Skip to Main Content
  • Comprehensive Veterinary Dermatology in Orange Park
Ask About Financing

Hypothyroidism in Dogs: Treatment Options

Hypothyroidism can cause numerous changes in a dog's body, and negatively affect their skin and coat. In this post, our Orange Park veterinary dermatologist talks about treatment for hypothyroidism in dogs, including medicinal and natural remedies. 

Hypothyroidism in Dogs

A dog's thyroid gland is located in its neck and produces hormones that help to regulate several important bodily functions. If the thyroid is unable to produce enough of these hormones, it's considered underactive, which can lead to serious health issues. This internal condition is referred to as hypothryoidism. 

The Boxer, Beagle, Maletese, Havanese, Dalmation, and Pitbull are believed to be prone to hypothyroidism, which is also frequently seen in dogs between 4 and 10 years of age. 

Symptoms of Hypothyroidism 

Since thyroid hormones help to maintain a health immune system, normal tissue repair levels, and a normal metabolism, a lack of these hormones in the bloodstream can cause many changes in your dog's body, including changes that can affect their skin and coat. 

Dogs with hypothyroidism often display some common symptoms, including:

  • Sores and scabs on skin 
  • Repeated superficial skin infections
  • Ear infections
  • Black patches on skin 
  • Excess scaling or shedding
  • Excessive dandruff
  • Darkening of skin 
  • Flaky, itchy skin 
  • Thinning of fur
  • Toenail infections
  • Rough, dull coat
  • Skin infections that do not clear up
  • Weight gain without increased appetite 
  • Muscle loss 
  • Slow heart rate
  • Drooping facial muscles
  • Infertility in male dogs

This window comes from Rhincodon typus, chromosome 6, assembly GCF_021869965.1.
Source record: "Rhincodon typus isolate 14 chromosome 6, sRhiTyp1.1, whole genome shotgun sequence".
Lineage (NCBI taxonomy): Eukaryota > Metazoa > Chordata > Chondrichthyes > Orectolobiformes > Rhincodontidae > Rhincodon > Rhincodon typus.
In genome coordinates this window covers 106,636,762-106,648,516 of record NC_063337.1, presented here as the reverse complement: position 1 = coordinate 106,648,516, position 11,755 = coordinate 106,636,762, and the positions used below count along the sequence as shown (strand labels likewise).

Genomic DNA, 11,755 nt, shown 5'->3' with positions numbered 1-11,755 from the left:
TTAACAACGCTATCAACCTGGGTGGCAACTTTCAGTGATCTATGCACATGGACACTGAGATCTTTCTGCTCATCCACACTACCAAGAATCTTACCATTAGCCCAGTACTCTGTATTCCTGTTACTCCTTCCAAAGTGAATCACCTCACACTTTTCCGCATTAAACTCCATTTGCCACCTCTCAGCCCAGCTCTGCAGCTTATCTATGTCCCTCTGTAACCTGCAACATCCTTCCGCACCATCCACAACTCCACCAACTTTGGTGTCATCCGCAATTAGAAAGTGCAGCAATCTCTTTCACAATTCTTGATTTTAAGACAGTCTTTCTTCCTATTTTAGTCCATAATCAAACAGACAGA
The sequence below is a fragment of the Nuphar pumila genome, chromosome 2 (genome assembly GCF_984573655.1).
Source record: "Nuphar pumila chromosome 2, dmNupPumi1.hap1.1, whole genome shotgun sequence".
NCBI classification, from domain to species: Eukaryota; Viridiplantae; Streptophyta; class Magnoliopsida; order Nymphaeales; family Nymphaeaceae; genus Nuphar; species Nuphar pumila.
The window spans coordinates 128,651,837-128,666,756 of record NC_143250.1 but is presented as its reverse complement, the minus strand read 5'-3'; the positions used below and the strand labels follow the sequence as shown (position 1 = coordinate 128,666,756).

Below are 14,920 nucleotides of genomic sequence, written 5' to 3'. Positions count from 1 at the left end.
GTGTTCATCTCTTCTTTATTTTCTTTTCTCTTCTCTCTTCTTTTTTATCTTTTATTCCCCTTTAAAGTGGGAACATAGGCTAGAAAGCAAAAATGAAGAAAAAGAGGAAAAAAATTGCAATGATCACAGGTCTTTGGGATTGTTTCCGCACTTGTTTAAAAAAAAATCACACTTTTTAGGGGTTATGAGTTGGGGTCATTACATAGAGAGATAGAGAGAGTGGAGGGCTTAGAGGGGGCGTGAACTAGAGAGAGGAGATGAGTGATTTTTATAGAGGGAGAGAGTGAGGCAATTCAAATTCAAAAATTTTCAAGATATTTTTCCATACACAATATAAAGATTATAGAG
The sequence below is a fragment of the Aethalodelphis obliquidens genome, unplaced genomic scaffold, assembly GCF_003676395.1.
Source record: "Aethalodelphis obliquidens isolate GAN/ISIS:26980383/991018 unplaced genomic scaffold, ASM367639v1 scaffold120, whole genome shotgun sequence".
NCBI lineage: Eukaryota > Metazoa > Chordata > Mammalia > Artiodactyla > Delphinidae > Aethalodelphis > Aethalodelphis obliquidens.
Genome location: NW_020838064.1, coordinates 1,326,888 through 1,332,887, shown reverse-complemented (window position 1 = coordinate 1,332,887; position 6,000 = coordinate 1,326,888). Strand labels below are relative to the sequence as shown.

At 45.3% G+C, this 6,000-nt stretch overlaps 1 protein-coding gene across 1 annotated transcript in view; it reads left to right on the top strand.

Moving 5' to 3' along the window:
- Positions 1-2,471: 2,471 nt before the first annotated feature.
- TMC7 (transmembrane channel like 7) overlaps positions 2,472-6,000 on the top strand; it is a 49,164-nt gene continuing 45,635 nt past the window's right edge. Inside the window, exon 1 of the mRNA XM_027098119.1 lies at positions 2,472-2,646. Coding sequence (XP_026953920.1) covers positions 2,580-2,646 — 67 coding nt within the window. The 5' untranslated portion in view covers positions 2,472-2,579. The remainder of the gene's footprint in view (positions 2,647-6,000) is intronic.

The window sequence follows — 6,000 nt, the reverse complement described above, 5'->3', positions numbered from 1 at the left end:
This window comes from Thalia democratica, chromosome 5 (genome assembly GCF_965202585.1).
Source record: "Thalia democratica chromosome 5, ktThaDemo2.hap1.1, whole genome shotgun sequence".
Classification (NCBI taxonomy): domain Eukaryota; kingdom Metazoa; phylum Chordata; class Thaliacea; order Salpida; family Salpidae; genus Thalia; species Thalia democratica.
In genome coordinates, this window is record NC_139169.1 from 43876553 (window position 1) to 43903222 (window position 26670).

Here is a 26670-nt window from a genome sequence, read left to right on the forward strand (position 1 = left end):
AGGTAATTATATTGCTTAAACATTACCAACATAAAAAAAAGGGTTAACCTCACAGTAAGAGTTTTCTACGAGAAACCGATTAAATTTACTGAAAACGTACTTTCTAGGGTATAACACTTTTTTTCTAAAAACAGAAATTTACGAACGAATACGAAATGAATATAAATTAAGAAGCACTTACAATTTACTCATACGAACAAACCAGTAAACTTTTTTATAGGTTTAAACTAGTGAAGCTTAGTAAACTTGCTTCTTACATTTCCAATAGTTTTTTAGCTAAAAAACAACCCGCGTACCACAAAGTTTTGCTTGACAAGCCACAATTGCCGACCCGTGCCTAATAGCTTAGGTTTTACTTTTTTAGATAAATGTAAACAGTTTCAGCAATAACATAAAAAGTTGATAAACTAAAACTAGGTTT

• Inability to tolerate cold temperatures 
  • Reduced physical activity 
  • Lack of coordination 
  • Lack of heat periods or miscarriage in females 
  • Fatty deposits in eyes 
  • Head tilt

Diagnosis & Treatment of Hypothyroidism in Dogs

If your vet suspects your dog has hypothyroidism, they will perform a full physical exam and run a series of blood tests to assess your dog's levels of thyroid hormones T3 and T4.

Since other conditions can mimic hypothyroidism, diagnostic testing may be fairly extensive so symptoms can be thoroughly assessed and a definitive diagnosis can be made. 

You may come across many sources on how to treat hypothyroidism in dogs. That said, it's important to always consult your primary vet before administering any treatment to ensure these don't interact with medications your dog may currently be on or aggravate other health conditions. 

While hypothyroidism is not life-threatening, your pup will need lifelong treatment with synthetic hormones such as levothyroxine.

It's important to keep an eye on your pooch's health and schedule an exam with your vet if you notice any of the above symptoms, as untreated hypothyroidism in dogs can shorten your dog's lifespan. This is because almost every organ in the body is impacted by the thyroid hormone and by your pup's metabolism. 

Dogs with untreated hypothyroidism develop a slowed heart rate, neuromuscular symptoms such as unsteadiness, head tilt and seizures, high cholesterol and decreased immune function.